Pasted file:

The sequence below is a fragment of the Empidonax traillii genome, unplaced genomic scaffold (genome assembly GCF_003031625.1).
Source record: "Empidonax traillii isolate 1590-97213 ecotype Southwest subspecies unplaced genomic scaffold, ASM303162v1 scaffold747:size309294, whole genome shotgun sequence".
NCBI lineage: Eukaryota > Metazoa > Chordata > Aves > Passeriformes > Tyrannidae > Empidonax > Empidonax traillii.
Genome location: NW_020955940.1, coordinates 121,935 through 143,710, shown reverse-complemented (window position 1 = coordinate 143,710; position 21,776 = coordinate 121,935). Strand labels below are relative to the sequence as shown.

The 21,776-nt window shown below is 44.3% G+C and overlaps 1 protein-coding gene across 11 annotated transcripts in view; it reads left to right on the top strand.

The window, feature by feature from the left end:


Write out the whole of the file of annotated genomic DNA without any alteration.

The sequence below is a fragment of the Empidonax traillii genome, unplaced genomic scaffold (genome assembly GCF_003031625.1).
Source record: "Empidonax traillii isolate 1590-97213 ecotype Southwest subspecies unplaced genomic scaffold, ASM303162v1 scaffold747:size309294, whole genome shotgun sequence".
NCBI lineage: Eukaryota > Metazoa > Chordata > Aves > Passeriformes > Tyrannidae > Empidonax > Empidonax traillii.
Genome location: NW_020955940.1, coordinates 121,935 through 143,710, shown reverse-complemented (window position 1 = coordinate 143,710; position 21,776 = coordinate 121,935). Strand labels below are relative to the sequence as shown.

The 21,776-nt window shown below is 44.3% G+C and overlaps 1 protein-coding gene across 11 annotated transcripts in view; it reads left to right on the top strand.

The window, feature by feature from the left end: